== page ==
While I’m extremely excited about getting this course ready to start in the Fall of 2015, I’m just as pumped to use the Design Thinking Process in other areas of our K-12 spectrum.

This process can be used in a few key areas:

  • Curriculum Design
  • Unit and Lesson Planning
  • Learning Spaces and Classroom Design
  • Project/Problem Based Learning Design
  • Research and I-Search Papers
  • STEM Lab Design and Problems
  • Strategic Planning and School Initiatives/Pilots

Design Thinking can be used as a framework to tackle many of the tough issues we are facing in education right now. And I believe the same can be said for the “Maker Movement” with our students.

The Maker Movement matters to all students, because each deserves the opportunity to take an idea from conception to reality, to fail and experiment along the way, and to feel the sense of accomplishment when they make something original.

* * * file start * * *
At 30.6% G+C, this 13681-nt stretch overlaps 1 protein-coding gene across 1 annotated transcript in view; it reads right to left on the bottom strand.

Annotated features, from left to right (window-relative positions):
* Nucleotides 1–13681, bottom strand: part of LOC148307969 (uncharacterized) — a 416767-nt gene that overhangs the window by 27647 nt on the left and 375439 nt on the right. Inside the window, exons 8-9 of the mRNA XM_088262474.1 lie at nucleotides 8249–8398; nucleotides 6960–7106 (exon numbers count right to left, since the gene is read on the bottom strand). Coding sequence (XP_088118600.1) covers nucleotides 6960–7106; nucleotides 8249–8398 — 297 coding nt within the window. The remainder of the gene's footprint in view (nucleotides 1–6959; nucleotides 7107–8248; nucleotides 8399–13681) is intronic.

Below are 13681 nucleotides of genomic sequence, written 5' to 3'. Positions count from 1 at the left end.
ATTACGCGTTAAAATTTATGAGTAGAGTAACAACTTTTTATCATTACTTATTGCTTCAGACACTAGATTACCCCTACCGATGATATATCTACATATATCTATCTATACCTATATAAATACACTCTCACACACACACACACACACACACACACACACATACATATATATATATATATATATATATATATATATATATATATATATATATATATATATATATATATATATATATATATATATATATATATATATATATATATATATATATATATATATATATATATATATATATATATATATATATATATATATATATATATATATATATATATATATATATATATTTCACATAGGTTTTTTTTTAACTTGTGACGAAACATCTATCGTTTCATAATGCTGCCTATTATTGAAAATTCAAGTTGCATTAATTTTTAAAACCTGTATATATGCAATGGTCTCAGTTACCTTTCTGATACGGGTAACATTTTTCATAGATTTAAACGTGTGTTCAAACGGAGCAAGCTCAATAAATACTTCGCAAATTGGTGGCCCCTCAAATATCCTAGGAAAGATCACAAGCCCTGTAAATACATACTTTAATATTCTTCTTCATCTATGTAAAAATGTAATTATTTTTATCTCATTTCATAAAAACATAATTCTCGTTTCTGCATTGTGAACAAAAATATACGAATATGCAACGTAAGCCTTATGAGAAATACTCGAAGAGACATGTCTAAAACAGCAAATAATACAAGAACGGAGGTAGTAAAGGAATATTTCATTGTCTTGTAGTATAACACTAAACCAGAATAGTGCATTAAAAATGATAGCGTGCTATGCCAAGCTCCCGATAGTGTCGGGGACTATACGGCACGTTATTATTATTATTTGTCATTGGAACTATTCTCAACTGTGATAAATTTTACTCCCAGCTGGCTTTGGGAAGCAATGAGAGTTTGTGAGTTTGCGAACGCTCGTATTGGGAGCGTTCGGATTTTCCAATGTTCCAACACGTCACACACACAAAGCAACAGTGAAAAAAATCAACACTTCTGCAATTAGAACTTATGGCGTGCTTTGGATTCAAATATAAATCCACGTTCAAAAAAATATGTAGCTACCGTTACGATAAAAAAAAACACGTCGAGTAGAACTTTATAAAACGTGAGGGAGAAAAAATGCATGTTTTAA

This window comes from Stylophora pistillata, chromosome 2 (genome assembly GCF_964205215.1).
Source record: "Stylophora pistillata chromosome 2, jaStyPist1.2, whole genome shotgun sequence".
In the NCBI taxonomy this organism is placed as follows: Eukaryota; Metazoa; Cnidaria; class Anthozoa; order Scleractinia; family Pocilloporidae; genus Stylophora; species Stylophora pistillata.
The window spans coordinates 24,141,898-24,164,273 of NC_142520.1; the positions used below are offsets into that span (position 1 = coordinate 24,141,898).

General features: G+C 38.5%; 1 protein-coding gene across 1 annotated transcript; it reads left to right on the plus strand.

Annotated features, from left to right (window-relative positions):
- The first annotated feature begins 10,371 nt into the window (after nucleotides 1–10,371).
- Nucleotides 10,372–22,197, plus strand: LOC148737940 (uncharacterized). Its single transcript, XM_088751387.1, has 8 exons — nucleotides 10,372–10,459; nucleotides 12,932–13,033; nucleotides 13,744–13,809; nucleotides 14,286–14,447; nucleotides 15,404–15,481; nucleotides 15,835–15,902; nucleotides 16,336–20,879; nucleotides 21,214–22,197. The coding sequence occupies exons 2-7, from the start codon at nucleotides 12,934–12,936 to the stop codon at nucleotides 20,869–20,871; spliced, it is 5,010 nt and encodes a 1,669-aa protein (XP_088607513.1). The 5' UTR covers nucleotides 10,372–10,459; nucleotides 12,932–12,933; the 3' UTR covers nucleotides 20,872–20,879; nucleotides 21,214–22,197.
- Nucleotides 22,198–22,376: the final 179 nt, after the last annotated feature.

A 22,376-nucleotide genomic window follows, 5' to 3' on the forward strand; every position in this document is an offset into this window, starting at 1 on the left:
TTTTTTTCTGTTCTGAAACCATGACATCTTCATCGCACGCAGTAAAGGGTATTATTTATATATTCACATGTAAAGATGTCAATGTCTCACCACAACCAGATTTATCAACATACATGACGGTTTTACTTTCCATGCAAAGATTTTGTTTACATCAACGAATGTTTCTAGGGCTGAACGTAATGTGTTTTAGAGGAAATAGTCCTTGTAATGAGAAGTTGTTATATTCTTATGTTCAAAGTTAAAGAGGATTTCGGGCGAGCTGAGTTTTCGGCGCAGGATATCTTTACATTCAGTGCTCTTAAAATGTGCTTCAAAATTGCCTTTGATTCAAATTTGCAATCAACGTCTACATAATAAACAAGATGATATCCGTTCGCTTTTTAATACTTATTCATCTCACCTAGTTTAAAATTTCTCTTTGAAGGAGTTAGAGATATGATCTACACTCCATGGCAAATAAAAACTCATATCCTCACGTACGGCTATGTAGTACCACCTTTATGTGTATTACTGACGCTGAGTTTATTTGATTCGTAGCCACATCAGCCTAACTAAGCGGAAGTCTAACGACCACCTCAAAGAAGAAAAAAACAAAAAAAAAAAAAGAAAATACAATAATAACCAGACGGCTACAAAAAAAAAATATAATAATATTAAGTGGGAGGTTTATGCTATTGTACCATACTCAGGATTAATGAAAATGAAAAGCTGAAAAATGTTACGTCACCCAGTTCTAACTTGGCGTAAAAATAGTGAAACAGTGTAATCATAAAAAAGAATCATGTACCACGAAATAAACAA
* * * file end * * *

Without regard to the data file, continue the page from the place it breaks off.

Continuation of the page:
Regardless of the academic experiences students have had in their life, we are looking for every 9th grade student to have this opportunity and want to see what happens next.

I’m so proud of the work the teachers and leaders at Upper Perk have already done, and I cannot wait to see our students making. This course is only one piece of the puzzle, and the same can be said for the entire newly designed department. But as we continue to build these blocks, learning is transformed into a more and more authentic experience for all students.

Would love to hear your thoughts about this course, department, and design thinking process in the comments!